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Economic growth surged in the second quarter this year. The only question is, by how much?
Predicting this Friday's GDP report is trickier than usual. First, it's the initial report for the quarter. Second, we have to wait until Thursday for key data on exports and imports, which is particularly important because the trade sector looks to have had an unusually large influence on second quarter growth. And third, this is the release each year where the government goes back several years and makes revisions to its methods and calculations.
Over recent years, GDP releases have suffered from problems with "seasonality." For example, over the past eight years, real GDP has grown at a 2.2% annual rate. But the average annualized growth rate in the first quarter each year has been 1.3%, while the second quarter has averaged 2.8%. The government is supposed to apply seasonal adjustments to make sure normal winter weather doesn't artificially drive down GDP growth, but apparently those adjustments haven't been working.
So what happens if the government fixes this problem, resulting in upward revisions to Q1 growth rates and slower growth rates in Q2? We have no way of knowing if the government plans to tweak their methodology and, if so, by how much. As a result, our forecast faces atypical risks.
All that said – and keeping in mind that we might make adjustments when we get Thursday's data on durable goods, inventories, and trade – our forecast for real GDP growth in Q2 stands at 4.8%. If so, and assuming no net revisions to recent quarters, real GDP growth would be at a 3.4% annual rate so far this year and 3.2% in the past year.
Here's how we get to 4.8%:
Consumption: Automakers reported car and light truck sales declined at a 1.4% annual rate in Q2. Meanwhile, "real" (inflation-adjusted) retail sales outside the auto sector grew at a 6.0% annual rate. However most consumer spending is on services, and growth in services was moderate. Our models suggest real personal consumption (goods and services combined), grew at a 3.2% annual rate, contributing 2.2 points to the real GDP growth rate (3.2 times the consumption share of GDP, which is 69%, equals 2.2).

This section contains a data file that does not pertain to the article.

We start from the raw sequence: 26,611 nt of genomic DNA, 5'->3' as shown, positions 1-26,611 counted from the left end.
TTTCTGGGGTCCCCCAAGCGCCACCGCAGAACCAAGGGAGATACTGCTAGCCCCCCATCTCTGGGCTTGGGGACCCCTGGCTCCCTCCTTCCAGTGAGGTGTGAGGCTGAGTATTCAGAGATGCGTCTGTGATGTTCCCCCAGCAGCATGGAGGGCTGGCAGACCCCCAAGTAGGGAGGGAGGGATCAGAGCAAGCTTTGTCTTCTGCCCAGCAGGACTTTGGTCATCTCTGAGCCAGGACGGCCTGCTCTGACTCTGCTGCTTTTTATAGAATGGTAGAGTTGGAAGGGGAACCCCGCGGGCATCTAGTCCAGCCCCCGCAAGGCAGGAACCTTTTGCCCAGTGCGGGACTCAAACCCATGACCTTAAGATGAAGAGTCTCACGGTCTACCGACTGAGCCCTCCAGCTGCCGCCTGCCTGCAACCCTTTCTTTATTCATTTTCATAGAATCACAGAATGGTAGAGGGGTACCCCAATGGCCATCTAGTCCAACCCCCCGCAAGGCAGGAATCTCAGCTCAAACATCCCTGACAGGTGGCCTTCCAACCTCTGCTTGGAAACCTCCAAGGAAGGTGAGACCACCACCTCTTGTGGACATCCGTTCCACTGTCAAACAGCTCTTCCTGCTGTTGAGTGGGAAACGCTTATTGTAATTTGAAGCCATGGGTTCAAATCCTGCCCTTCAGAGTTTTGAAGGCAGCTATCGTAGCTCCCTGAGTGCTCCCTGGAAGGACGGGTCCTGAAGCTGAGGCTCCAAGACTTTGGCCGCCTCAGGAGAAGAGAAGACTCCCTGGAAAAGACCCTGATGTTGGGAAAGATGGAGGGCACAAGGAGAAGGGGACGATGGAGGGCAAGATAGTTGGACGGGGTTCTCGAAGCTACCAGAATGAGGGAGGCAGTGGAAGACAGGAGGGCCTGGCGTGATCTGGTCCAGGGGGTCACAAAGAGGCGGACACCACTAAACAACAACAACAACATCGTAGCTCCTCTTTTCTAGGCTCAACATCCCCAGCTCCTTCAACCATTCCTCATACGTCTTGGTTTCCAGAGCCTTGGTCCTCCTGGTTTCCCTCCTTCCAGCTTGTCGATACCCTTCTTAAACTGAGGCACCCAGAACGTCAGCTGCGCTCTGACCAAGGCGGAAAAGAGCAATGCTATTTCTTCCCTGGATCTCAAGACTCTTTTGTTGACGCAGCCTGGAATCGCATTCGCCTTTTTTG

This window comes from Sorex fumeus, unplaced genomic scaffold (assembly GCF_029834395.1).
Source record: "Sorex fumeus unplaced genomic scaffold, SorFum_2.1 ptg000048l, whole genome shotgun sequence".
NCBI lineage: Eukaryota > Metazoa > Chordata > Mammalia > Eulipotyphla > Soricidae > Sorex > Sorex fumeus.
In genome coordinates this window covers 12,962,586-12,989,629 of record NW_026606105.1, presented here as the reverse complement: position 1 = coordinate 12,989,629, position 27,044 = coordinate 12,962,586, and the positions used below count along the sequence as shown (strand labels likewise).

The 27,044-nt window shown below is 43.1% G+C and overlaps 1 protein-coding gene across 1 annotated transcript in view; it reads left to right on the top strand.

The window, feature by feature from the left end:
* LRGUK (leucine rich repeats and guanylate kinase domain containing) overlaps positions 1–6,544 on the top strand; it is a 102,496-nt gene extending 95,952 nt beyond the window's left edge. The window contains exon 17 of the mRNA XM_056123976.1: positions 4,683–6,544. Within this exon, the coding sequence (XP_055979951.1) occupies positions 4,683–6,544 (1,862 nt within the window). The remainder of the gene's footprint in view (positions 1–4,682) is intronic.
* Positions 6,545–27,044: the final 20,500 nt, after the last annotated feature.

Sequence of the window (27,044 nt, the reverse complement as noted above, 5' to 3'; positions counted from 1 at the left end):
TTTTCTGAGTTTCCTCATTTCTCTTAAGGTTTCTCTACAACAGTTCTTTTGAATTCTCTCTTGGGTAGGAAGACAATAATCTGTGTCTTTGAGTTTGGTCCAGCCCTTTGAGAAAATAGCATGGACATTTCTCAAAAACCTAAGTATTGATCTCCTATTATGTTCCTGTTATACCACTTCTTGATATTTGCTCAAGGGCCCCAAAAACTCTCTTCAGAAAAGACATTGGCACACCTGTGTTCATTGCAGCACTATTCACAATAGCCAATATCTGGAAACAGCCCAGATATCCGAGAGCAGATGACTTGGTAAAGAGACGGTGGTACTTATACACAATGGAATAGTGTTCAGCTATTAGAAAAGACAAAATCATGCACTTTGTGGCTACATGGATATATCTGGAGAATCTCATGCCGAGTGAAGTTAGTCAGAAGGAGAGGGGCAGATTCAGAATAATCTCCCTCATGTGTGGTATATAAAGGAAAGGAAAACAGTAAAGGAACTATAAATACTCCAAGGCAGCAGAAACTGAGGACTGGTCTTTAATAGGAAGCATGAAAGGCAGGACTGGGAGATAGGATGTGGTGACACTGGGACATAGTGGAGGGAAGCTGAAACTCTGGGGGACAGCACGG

Business Investment: It looks like another quarter of solid growth, with commercial construction growing at a 10% annual rate, equipment investment growing at about a 2% rate, and intellectual property growing at a trend rate of 5%. Together, that means business investment grew at a 4.5% rate, which should add 0.6 points to real GDP growth. (4.5 times the 13% business investment share of GDP equals 0.6).
Home Building: Residential construction paused in Q2, although we think the recovery in this sector will pick right back up in Q3. For the time being, though, the sector will have no impact on the real GDP growth rate.
Government: Both public construction projects and military spending were up in Q2. As a result, it looks like real government purchases rose at a 1.8% annual rate, which would add 0.3 points to the real GDP growth rate. (1.8 times the government purchase share of GDP, which is 17%, equals 0.3).
Trade: At this point, we only have trade data through May. Based on what we've seen so far, net exports should add 1.2 points to the real GDP growth rate. However, an advance glimpse at June trade figures arrives Thursday, which could shift this key estimate up or down.
Inventories: We're also working with incomplete figures on inventories. But what we do have suggests companies were accumulating inventories more rapidly in Q2 than in Q1. This should add 0.5 point to the real GDP growth rate.
Add it all up, and we get 4.8% annualized growth. The Plow Horse economy is dead. That doesn't mean we're in a boom like the mid-1980s or late 1990s, but tax cuts and deregulation have finally killed off the plodding roughly 2% growth rate of 2010-2016.
Brian S. Wesbury - Chief Economist
Robert Stein, CFA – Deputy Chief Economist
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Max Wilson, CFP®, CLU®, ChFC®, CASL®
Wealth Management Advisor
Kevin Baker, Wealth Management Advisor
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This information contains forward-looking statements about various economic trends and strategies. You are cautioned that such forward-looking statements are subject to significant business, economic and competitive uncertainties and actual results could be materially different. There are no guarantees associated with any forecast and the opinions stated here are subject to change at any time and are the opinion of the individual strategist. Data comes from the following sources: Census Bureau, Bureau of Labor Statistics, Bureau of Economic Analysis, the Federal Reserve Board, and Haver Analytics. Data is taken from sources generally believed to be reliable but no guarantee is given to its accuracy.